Western Digital

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Western Digital ( WDC) announced its fourth-quarter numbers yesterday, earning $1.71 per share on revenues of $3.7 billion. The numbers reflect a big tailwind in the computer storage business -- as cloud computing adds demand for server storage around the world, hard drive makers are working overtime to fill those orders. And WDC has been in "buy mode" to try and boost its scale.

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The firm's deal to acquire Hitachi's hard drive unit made the firm the biggest HDD maker in the world. And smaller tuck-in acquisition Stec ( STEC) will round out the firm's solid state drive portfolio. Now that buying has subsided, though, management still needs to figure out what to do with WDC's hefty cash position. A dividend boost makes a lot of sense.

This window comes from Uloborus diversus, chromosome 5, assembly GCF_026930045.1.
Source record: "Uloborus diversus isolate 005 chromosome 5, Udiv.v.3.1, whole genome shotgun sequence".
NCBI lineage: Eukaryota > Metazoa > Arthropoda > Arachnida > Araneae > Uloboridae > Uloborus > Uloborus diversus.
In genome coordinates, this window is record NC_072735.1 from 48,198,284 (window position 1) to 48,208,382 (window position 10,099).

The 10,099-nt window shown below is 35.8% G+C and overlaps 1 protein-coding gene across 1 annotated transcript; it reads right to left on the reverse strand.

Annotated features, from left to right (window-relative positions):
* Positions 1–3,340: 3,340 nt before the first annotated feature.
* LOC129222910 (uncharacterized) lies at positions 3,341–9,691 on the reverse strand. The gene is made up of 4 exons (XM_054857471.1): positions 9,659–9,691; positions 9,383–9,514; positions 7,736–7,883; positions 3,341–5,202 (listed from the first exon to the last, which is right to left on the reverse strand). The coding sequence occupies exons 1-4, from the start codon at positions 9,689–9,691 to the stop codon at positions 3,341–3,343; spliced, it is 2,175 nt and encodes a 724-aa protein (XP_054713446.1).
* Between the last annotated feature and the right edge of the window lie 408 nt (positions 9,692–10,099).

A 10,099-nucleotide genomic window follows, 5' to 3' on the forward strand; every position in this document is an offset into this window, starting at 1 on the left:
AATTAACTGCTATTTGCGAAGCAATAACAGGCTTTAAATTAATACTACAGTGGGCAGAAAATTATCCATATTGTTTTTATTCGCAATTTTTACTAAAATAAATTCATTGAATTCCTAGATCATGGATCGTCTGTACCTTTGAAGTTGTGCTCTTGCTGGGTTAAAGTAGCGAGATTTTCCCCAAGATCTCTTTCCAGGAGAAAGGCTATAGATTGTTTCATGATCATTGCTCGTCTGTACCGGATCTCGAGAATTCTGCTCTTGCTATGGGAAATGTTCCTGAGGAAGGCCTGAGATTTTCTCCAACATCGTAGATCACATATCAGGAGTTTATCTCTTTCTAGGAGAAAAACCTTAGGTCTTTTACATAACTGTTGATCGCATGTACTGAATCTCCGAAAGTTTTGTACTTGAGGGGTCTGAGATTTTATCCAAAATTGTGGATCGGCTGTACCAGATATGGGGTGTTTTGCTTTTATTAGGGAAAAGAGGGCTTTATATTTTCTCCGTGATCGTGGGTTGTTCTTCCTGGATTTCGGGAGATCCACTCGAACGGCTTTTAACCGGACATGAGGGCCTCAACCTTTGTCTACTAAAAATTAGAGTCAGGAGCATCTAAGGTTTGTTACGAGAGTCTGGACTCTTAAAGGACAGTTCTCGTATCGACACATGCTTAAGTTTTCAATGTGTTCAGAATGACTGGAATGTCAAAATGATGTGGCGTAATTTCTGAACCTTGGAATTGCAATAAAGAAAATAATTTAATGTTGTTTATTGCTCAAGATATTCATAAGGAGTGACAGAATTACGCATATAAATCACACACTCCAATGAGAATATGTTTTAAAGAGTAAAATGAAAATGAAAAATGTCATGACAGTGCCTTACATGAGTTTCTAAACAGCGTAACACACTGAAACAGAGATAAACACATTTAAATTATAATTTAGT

As of the most recent quarter, Western Digital carries $4.3 billion in cash, a large position that offsets less than $2 billion in debt. That means that more than 15% of Western Digital's market capitalization is made up of cold hard cash -- and that the firm's effective price-to-earnings ratio sits at a meager 8.5 after all of that it taken out. It's hardly a lofty price tag on a stock that's got some attractive industry trends at its back.

Currently, Western Digital pays out a 25-cent dividend for a 1.57% yield.

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